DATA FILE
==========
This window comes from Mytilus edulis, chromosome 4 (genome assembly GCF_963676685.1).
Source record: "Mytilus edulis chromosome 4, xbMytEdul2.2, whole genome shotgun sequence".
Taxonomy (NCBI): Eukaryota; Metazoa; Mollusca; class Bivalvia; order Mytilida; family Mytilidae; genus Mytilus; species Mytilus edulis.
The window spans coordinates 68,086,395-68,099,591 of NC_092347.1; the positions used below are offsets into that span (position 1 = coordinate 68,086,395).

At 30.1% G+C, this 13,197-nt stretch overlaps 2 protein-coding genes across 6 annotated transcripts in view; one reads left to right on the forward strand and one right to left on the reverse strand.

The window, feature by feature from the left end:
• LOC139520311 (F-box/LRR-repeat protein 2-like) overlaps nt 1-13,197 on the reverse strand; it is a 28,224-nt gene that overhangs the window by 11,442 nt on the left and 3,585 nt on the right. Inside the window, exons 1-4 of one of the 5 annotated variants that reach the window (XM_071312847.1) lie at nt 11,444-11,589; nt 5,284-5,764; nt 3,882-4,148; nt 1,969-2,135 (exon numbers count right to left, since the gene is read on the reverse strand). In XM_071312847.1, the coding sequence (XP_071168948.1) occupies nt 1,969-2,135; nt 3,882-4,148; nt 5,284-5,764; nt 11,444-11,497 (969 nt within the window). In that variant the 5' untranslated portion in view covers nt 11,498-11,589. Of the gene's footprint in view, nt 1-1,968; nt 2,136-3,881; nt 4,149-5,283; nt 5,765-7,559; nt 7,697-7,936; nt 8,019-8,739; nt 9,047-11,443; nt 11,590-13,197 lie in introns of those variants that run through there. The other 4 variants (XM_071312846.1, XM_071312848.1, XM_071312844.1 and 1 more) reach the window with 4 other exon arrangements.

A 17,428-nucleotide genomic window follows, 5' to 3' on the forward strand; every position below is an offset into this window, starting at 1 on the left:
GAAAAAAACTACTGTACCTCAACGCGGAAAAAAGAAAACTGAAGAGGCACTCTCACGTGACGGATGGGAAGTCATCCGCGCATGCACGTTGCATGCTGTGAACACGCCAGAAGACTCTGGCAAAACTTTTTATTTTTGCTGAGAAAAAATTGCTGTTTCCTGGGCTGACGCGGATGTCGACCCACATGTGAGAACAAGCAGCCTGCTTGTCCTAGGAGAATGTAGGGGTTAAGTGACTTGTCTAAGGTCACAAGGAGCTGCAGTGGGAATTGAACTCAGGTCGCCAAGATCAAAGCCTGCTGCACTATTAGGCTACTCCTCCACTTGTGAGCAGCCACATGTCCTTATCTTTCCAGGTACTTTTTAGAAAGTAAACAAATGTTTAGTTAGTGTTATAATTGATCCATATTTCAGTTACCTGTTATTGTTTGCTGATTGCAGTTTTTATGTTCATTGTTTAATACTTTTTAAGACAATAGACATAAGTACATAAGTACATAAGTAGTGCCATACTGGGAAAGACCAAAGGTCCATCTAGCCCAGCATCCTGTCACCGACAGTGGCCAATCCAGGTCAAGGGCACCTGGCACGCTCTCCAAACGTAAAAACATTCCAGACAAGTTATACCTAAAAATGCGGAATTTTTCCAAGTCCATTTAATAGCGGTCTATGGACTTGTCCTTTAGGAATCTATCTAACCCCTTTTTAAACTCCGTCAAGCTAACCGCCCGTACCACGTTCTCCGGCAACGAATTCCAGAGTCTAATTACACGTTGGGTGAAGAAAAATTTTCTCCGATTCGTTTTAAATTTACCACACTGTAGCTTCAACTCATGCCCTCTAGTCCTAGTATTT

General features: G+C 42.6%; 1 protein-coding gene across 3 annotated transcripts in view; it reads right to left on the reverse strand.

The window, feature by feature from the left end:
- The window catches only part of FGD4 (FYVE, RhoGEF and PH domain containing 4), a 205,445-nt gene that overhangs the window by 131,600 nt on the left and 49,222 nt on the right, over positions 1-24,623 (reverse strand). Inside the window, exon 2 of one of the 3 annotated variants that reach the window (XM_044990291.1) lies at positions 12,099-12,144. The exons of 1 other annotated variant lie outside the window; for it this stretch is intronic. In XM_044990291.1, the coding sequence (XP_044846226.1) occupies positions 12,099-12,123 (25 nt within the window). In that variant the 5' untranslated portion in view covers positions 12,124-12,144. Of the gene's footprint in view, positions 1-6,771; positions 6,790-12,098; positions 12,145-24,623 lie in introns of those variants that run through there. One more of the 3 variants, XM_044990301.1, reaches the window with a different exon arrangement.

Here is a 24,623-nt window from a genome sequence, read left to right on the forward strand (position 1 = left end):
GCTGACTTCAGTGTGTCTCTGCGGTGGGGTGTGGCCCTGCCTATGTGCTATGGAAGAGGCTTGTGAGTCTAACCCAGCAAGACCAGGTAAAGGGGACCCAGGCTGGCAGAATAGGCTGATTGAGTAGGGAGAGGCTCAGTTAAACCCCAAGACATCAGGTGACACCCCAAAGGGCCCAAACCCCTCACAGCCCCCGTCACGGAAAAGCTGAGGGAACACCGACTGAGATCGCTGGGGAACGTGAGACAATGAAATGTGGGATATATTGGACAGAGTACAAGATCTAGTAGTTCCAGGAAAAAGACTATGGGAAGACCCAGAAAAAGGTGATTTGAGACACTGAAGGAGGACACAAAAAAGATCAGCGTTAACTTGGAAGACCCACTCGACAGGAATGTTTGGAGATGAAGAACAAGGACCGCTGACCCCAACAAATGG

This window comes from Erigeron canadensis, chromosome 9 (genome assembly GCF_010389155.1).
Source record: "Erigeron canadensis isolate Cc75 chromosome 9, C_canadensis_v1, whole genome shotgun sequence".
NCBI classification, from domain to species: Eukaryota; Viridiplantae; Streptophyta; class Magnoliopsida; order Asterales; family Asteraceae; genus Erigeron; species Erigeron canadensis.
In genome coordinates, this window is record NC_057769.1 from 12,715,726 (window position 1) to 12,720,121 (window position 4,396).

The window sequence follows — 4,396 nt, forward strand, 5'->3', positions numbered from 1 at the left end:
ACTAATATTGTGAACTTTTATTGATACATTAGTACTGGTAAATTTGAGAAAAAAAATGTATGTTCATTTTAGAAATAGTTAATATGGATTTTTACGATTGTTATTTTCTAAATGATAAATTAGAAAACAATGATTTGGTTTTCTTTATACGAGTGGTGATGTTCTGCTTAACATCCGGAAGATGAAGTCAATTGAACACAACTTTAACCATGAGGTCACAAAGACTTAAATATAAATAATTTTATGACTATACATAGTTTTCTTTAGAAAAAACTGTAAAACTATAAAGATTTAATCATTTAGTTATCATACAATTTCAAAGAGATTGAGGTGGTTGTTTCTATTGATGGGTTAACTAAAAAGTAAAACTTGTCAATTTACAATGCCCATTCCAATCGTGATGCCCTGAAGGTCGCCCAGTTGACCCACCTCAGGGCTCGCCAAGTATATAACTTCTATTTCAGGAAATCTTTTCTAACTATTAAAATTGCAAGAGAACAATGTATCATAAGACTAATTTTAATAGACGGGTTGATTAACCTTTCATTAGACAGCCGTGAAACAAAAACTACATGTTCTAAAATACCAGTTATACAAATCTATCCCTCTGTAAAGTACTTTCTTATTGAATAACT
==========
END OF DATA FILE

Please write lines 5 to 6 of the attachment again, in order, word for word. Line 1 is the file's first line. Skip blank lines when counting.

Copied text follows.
At 30.1% G+C, this 13,197-nt stretch overlaps 2 protein-coding genes across 6 annotated transcripts in view; one reads left to right on the forward strand and one right to left on the reverse strand.

The window, feature by feature from the left end: